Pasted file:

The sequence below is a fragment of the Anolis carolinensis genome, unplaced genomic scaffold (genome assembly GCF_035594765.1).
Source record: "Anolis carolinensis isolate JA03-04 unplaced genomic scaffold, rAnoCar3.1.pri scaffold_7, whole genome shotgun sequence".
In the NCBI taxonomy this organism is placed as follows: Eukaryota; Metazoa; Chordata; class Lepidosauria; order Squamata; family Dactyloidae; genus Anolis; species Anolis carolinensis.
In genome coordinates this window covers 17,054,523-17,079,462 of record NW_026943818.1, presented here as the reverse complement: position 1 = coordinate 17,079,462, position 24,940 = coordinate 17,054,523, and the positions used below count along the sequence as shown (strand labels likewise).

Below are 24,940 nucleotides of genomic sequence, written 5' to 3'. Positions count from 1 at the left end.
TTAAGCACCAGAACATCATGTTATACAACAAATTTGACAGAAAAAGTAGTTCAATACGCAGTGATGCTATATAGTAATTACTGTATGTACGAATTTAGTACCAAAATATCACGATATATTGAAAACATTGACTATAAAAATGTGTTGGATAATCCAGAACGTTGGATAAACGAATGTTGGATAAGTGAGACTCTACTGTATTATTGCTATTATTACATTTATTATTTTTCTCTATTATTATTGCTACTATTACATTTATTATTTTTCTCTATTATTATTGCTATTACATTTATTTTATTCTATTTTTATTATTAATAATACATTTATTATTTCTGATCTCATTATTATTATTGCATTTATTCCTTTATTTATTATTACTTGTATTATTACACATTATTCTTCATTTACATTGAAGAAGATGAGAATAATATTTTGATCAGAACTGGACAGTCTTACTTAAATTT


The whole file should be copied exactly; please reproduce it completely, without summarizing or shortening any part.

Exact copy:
The sequence below is a fragment of the Anolis carolinensis genome, unplaced genomic scaffold (genome assembly GCF_035594765.1).
Source record: "Anolis carolinensis isolate JA03-04 unplaced genomic scaffold, rAnoCar3.1.pri scaffold_7, whole genome shotgun sequence".
In the NCBI taxonomy this organism is placed as follows: Eukaryota; Metazoa; Chordata; class Lepidosauria; order Squamata; family Dactyloidae; genus Anolis; species Anolis carolinensis.
In genome coordinates this window covers 17,054,523-17,079,462 of record NW_026943818.1, presented here as the reverse complement: position 1 = coordinate 17,079,462, position 24,940 = coordinate 17,054,523, and the positions used below count along the sequence as shown (strand labels likewise).

Below are 24,940 nucleotides of genomic sequence, written 5' to 3'. Positions count from 1 at the left end.
TTAAGCACCAGAACATCATGTTATACAACAAATTTGACAGAAAAAGTAGTTCAATACGCAGTGATGCTATATAGTAATTACTGTATGTACGAATTTAGTACCAAAATATCACGATATATTGAAAACATTGACTATAAAAATGTGTTGGATAATCCAGAACGTTGGATAAACGAATGTTGGATAAGTGAGACTCTACTGTATTATTGCTATTATTACATTTATTATTTTTCTCTATTATTATTGCTACTATTACATTTATTATTTTTCTCTATTATTATTGCTATTACATTTATTTTATTCTATTTTTATTATTAATAATACATTTATTATTTCTGATCTCATTATTATTATTGCATTTATTCCTTTATTTATTATTACTTGTATTATTACACATTATTCTTCATTTACATTGAAGAAGATGAGAATAATATTTTGATCAGAACTGGACAGTCTTACTTAAATTT